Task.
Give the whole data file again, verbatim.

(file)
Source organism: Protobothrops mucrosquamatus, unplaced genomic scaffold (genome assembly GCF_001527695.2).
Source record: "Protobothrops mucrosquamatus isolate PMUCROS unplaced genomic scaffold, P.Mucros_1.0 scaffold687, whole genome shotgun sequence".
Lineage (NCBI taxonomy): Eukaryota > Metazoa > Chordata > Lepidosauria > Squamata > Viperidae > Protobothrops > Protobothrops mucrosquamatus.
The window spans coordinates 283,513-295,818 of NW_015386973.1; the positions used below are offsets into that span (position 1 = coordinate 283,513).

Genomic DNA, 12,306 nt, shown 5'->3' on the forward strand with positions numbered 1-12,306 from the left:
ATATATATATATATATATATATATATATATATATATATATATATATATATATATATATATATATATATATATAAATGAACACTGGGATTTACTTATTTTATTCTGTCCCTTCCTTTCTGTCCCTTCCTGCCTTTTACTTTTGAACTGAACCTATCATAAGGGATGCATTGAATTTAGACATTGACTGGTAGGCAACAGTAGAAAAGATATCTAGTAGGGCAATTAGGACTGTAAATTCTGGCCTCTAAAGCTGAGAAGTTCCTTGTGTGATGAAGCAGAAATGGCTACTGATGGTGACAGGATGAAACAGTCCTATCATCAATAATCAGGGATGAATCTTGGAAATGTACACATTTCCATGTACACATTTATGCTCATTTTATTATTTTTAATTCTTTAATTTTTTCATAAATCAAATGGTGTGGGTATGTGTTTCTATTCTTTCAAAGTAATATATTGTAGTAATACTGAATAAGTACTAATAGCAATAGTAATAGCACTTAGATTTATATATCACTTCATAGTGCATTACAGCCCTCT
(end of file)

Source organism: Protobothrops mucrosquamatus, unplaced genomic scaffold (genome assembly GCF_001527695.2).
Source record: "Protobothrops mucrosquamatus isolate PMUCROS unplaced genomic scaffold, P.Mucros_1.0 scaffold687, whole genome shotgun sequence".
Lineage (NCBI taxonomy): Eukaryota > Metazoa > Chordata > Lepidosauria > Squamata > Viperidae > Protobothrops > Protobothrops mucrosquamatus.
The window spans coordinates 283,513-295,818 of NW_015386973.1; the positions used below are offsets into that span (position 1 = coordinate 283,513).

Genomic DNA, 12,306 nt, shown 5'->3' on the forward strand with positions numbered 1-12,306 from the left:
ATATATATATATATATATATATATATATATATATATATATATATATATATATATATATATATATATATATATAAATGAACACTGGGATTTACTTATTTTATTCTGTCCCTTCCTTTCTGTCCCTTCCTGCCTTTTACTTTTGAACTGAACCTATCATAAGGGATGCATTGAATTTAGACATTGACTGGTAGGCAACAGTAGAAAAGATATCTAGTAGGGCAATTAGGACTGTAAATTCTGGCCTCTAAAGCTGAGAAGTTCCTTGTGTGATGAAGCAGAAATGGCTACTGATGGTGACAGGATGAAACAGTCCTATCATCAATAATCAGGGATGAATCTTGGAAATGTACACATTTCCATGTACACATTTATGCTCATTTTATTATTTTTAATTCTTTAATTTTTTCATAAATCAAATGGTGTGGGTATGTGTTTCTATTCTTTCAAAGTAATATATTGTAGTAATACTGAATAAGTACTAATAGCAATAGTAATAGCACTTAGATTTATATATCACTTCATAGTGCATTACAGCCCTCT